Learn Swift From Objective-C : Introduction
21 Jun 2014
Since most of the readers and students of the course started their iOS development journey with Objective-C, I’m writing this article series to introduce the Swift programming language by showing Objective-C code snippets and their Swift equivalents.
In the next few articles, we’ll start comparing things like variables, classes, methods and properties between the two languages but in this first article, I’m going to introduce some broader differences that you’ll notice as you begin learning Swift with an Objective C background.
It’s important to remember that the Swift programming language is still under development which means that things can change.
With that said, here are some broad differences which struck me right away when I was learning Swift.
Swift is much more type safe
I think this is what Apple meant when they said that Swift is less prone to errors because in Swift, things like arrays and dictionaries need to have a class type specified and they can then only accept objects of that type. In Objective-C, you were able to put a mixture of different object types into a collection like an array or dictionary.
This type checking in Swift makes it so that you can be confident that a collection will only contain objects of the specified type rather than having to check if the object is a certain class type before operating on it as you sometimes have to do with Objective-C.
The syntax is more natural and concise
While it’s a hassle to learn a new programming language, the syntax of Swift is actually easier to read and understand. That was my first impression while I was learning the Swift syntax.
Or maybe it’s just that Objective-C is very verbose.
For instance, to declare a variable, you’d write
var myVariable = 10
var myVariable = “some text”
Which is a lot easier to understand for a non-programmer.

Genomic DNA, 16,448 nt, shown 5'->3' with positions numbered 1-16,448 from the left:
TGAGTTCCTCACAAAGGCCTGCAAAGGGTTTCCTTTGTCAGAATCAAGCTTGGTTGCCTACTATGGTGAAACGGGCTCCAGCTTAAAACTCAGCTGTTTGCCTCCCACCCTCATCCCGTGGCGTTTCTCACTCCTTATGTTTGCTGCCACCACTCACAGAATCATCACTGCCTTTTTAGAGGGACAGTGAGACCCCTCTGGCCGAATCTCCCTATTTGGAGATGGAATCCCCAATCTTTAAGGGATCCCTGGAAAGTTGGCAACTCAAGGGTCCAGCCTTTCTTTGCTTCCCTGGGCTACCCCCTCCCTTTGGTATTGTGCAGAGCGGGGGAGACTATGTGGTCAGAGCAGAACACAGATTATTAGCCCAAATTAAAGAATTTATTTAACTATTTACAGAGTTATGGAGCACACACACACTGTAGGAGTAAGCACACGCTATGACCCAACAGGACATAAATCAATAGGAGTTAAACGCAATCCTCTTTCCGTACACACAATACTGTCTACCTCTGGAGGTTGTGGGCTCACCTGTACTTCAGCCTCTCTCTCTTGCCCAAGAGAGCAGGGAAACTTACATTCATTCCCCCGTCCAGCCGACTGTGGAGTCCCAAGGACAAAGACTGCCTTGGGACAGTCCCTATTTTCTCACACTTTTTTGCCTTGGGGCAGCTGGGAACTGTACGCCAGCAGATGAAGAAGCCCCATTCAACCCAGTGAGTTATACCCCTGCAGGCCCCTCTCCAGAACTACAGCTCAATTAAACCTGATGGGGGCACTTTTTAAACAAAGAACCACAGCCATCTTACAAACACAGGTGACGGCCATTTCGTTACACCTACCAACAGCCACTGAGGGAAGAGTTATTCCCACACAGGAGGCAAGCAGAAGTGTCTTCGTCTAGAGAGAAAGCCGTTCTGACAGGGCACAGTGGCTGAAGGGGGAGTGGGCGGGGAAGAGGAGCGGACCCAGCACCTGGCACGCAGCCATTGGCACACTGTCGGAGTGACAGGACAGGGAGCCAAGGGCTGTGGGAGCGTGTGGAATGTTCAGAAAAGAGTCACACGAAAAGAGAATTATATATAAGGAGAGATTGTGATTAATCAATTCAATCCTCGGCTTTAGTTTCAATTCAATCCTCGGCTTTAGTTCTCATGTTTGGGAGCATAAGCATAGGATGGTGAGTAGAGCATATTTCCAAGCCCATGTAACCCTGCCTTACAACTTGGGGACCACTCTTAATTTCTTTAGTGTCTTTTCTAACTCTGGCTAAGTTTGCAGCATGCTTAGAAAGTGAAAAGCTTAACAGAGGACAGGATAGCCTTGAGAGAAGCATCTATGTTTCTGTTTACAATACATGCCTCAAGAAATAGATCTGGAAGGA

Similarly for defining the return type of a method, you use an arrow like this:
func myMethod -> Int
As you’ll see in the next few articles when we do some comparisons, Swift is a joy to read.
No more semi colons
While it was natural for me to write semi-colons at the end of my statements because of other programming languages that did the same, I soon realized that non-programmers found it a hassle to remember to do so!
In Swift, you don’t end your statements with a semi colon; instead you start a new line.
No More Header and Implementation Files
In Swift, a class is pretty self contained and doesn’t require a separate header and implementation file.
It’s not particularly difficult to understand once it “clicks” for a beginner but I can recall many times when I helped people with the differences and reasoning behind having a .h and .m file and where to declare certain things.
With my short time using Swift so far, I can see why Apple said that this programming language is more beginner friendly. I don’t have anything bad to say about it yet because I haven’t spent enough time with it nor have I actually built much with it. However, I’m keeping in mind that it’s still a work in progress and I’m optimistic for it catching on with developers.
Let’s move on to part 1 and explore the differences with variables, classes, methods and properties in Swift!